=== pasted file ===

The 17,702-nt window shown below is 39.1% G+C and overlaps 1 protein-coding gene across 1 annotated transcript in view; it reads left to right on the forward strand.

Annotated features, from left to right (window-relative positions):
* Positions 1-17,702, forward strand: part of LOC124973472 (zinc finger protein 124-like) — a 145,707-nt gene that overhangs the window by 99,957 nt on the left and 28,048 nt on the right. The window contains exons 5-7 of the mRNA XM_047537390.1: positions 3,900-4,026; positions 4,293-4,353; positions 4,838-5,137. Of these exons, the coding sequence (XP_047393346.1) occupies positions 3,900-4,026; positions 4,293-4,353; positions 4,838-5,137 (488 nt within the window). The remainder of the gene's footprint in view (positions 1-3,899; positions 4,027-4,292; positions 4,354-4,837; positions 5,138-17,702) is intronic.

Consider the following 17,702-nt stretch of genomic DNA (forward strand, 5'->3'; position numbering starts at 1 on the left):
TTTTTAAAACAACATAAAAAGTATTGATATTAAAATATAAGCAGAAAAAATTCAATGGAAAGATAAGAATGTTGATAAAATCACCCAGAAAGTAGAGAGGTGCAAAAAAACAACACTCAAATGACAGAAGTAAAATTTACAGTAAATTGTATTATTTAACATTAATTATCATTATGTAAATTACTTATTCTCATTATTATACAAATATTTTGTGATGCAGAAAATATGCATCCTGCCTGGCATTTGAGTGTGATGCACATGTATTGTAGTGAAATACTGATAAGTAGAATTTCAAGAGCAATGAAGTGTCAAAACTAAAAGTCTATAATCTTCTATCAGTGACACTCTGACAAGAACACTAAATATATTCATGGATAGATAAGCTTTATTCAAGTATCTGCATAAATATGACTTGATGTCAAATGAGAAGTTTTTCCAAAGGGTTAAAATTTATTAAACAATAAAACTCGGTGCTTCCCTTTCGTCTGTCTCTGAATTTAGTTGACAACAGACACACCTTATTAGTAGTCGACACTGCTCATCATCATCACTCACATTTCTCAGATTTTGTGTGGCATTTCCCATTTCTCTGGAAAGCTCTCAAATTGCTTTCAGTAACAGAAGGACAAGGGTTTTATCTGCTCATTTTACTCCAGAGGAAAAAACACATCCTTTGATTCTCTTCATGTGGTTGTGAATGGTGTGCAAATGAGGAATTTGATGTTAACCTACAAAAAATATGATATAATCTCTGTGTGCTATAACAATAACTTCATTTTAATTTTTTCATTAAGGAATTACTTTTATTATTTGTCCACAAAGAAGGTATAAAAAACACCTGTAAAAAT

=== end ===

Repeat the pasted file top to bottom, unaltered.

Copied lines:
The 17,702-nt window shown below is 39.1% G+C and overlaps 1 protein-coding gene across 1 annotated transcript in view; it reads left to right on the forward strand.

Annotated features, from left to right (window-relative positions):
* Positions 1-17,702, forward strand: part of LOC124973472 (zinc finger protein 124-like) — a 145,707-nt gene that overhangs the window by 99,957 nt on the left and 28,048 nt on the right. The window contains exons 5-7 of the mRNA XM_047537390.1: positions 3,900-4,026; positions 4,293-4,353; positions 4,838-5,137. Of these exons, the coding sequence (XP_047393346.1) occupies positions 3,900-4,026; positions 4,293-4,353; positions 4,838-5,137 (488 nt within the window). The remainder of the gene's footprint in view (positions 1-3,899; positions 4,027-4,292; positions 4,354-4,837; positions 5,138-17,702) is intronic.

Consider the following 17,702-nt stretch of genomic DNA (forward strand, 5'->3'; position numbering starts at 1 on the left):
TTTTTAAAACAACATAAAAAGTATTGATATTAAAATATAAGCAGAAAAAATTCAATGGAAAGATAAGAATGTTGATAAAATCACCCAGAAAGTAGAGAGGTGCAAAAAAACAACACTCAAATGACAGAAGTAAAATTTACAGTAAATTGTATTATTTAACATTAATTATCATTATGTAAATTACTTATTCTCATTATTATACAAATATTTTGTGATGCAGAAAATATGCATCCTGCCTGGCATTTGAGTGTGATGCACATGTATTGTAGTGAAATACTGATAAGTAGAATTTCAAGAGCAATGAAGTGTCAAAACTAAAAGTCTATAATCTTCTATCAGTGACACTCTGACAAGAACACTAAATATATTCATGGATAGATAAGCTTTATTCAAGTATCTGCATAAATATGACTTGATGTCAAATGAGAAGTTTTTCCAAAGGGTTAAAATTTATTAAACAATAAAACTCGGTGCTTCCCTTTCGTCTGTCTCTGAATTTAGTTGACAACAGACACACCTTATTAGTAGTCGACACTGCTCATCATCATCACTCACATTTCTCAGATTTTGTGTGGCATTTCCCATTTCTCTGGAAAGCTCTCAAATTGCTTTCAGTAACAGAAGGACAAGGGTTTTATCTGCTCATTTTACTCCAGAGGAAAAAACACATCCTTTGATTCTCTTCATGTGGTTGTGAATGGTGTGCAAATGAGGAATTTGATGTTAACCTACAAAAAATATGATATAATCTCTGTGTGCTATAACAATAACTTCATTTTAATTTTTTCATTAAGGAATTACTTTTATTATTTGTCCACAAAGAAGGTATAAAAAACACCTGTAAAAAT